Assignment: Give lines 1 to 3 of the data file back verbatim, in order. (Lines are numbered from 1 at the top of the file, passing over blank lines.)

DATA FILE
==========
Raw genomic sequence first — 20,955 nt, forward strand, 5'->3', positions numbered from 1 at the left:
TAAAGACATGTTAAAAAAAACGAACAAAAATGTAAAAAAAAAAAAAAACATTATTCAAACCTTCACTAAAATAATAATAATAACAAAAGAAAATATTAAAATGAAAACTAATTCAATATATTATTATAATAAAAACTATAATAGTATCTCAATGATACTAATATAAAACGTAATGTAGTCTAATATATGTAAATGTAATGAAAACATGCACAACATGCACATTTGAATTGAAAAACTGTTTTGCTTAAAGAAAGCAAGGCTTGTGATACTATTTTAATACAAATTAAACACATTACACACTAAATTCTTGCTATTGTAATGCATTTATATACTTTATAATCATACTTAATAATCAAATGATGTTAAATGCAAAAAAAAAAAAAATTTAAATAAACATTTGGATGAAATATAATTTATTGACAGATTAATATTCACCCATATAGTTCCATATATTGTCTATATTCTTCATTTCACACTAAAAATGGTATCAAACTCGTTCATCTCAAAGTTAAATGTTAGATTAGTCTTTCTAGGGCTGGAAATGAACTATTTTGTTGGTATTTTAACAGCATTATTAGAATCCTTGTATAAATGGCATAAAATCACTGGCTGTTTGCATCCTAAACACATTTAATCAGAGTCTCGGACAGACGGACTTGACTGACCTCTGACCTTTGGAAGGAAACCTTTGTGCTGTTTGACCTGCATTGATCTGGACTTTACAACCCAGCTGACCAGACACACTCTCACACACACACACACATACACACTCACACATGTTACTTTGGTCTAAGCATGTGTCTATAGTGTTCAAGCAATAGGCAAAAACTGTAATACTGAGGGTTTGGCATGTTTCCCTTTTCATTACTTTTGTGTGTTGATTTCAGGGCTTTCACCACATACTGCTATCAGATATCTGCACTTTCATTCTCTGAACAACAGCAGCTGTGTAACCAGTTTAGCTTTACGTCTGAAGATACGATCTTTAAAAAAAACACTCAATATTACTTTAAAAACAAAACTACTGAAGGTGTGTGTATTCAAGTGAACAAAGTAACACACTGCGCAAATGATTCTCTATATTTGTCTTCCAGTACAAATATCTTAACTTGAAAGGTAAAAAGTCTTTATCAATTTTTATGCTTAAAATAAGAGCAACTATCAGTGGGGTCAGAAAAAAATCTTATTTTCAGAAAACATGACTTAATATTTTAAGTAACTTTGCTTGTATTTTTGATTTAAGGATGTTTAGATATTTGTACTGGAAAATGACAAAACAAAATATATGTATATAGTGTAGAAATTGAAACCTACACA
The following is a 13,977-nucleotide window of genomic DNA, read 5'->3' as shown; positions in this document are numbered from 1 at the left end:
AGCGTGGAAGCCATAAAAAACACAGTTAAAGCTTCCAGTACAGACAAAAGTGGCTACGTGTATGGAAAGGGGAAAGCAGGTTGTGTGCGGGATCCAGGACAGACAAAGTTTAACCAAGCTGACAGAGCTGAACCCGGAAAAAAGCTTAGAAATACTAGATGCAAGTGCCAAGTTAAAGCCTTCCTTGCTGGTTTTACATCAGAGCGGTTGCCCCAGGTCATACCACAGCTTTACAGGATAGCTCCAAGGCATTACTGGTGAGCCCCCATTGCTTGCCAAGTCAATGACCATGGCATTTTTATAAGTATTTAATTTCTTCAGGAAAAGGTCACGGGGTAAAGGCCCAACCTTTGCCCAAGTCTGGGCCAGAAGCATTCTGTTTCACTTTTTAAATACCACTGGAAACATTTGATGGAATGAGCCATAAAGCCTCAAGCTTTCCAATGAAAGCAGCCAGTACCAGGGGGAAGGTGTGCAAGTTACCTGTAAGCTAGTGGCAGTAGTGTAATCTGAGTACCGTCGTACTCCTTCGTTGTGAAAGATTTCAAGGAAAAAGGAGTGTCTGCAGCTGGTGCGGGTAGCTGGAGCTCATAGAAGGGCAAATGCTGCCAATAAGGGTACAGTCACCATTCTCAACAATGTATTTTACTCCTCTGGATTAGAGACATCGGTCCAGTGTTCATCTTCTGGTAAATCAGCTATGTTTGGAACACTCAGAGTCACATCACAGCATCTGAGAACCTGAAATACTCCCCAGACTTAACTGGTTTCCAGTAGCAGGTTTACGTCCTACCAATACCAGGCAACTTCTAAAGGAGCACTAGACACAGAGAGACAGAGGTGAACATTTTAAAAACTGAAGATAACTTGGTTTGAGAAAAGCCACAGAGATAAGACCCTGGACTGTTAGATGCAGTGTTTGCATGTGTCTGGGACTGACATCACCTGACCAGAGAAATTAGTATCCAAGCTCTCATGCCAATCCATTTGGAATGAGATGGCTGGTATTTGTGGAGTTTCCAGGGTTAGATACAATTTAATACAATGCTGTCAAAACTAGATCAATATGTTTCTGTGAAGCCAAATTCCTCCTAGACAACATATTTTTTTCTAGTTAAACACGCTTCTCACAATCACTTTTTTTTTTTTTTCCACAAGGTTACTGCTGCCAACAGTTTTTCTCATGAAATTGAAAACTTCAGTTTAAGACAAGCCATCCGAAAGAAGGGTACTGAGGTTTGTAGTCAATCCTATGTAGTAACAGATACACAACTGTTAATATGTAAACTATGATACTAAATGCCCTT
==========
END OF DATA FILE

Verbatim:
Raw genomic sequence first — 20,955 nt, forward strand, 5'->3', positions numbered from 1 at the left:
TAAAGACATGTTAAAAAAAACGAACAAAAATGTAAAAAAAAAAAAAAACATTATTCAAACCTTCACTAAAATAATAATAATAACAAAAGAAAATATTAAAATGAAAACTAATTCAATATATTATTATAATAAAAACTATAATAGTATCTCAATGATACTAATATAAAACGTAATGTAGTCTAATATATGTAAATGTAATGAAAACATGCACAACATGCACATTTGAATTGAAAAACTGTTTTGCTTAAAGAAAGCAAGGCTTGTGATACTATTTTAATACAAATTAAACACATTACACACTAAATTCTTGCTATTGTAATGCATTTATATACTTTATAATCATACTTAATAATCAAATGATGTTAAATGCAAAAAAAAAAAAAATTTAAATAAACATTTGGATGAAATATAATTTATTGACAGATTAATATTCACCCATATAGTTCCATATATTGTCTATATTCTTCATTTCACACTAAAAATGGTATCAAACTCGTTCATCTCAAAGTTAAATGTTAGATTAGTCTTTCTAGGGCTGGAAATGAACTATTTTGTTGGTATTTTAACAGCATTATTAGAATCCTTGTATAAATGGCATAAAATCACTGGCTGTTTGCATCCTAAACACATTTAATCAGAGTCTCGGACAGACGGACTTGACTGACCTCTGACCTTTGGAAGGAAACCTTTGTGCTGTTTGACCTGCATTGATCTGGACTTTACAACCCAGCTGACCAGACACACTCTCACACACACACACACATACACACTCACACATGTTACTTTGGTCTAAGCATGTGTCTATAGTGTTCAAGCAATAGGCAAAAACTGTAATACTGAGGGTTTGGCATGTTTCCCTTTTCATTACTTTTGTGTGTTGATTTCAGGGCTTTCACCACATACTGCTATCAGATATCTGCACTTTCATTCTCTGAACAACAGCAGCTGTGTAACCAGTTTAGCTTTACGTCTGAAGATACGATCTTTAAAAAAAACACTCAATATTACTTTAAAAACAAAACTACTGAAGGTGTGTGTATTCAAGTGAACAAAGTAACACACTGCGCAAATGATTCTCTATATTTGTCTTCCAGTACAAATATCTTAACTTGAAAGGTAAAAAGTCTTTATCAATTTTTATGCTTAAAATAAGAGCAACTATCAGTGGGGTCAGAAAAAAATCTTATTTTCAGAAAACATGACTTAATATTTTAAGTAACTTTGCTTGTATTTTTGATTTAAGGATGTTTAGATATTTGTACTGGAAAATGACAAAACAAAATATATGTATATAGTGTAGAAATTGAAACCTACACA
The following is a 13,977-nucleotide window of genomic DNA, read 5'->3' as shown; positions in this document are numbered from 1 at the left end: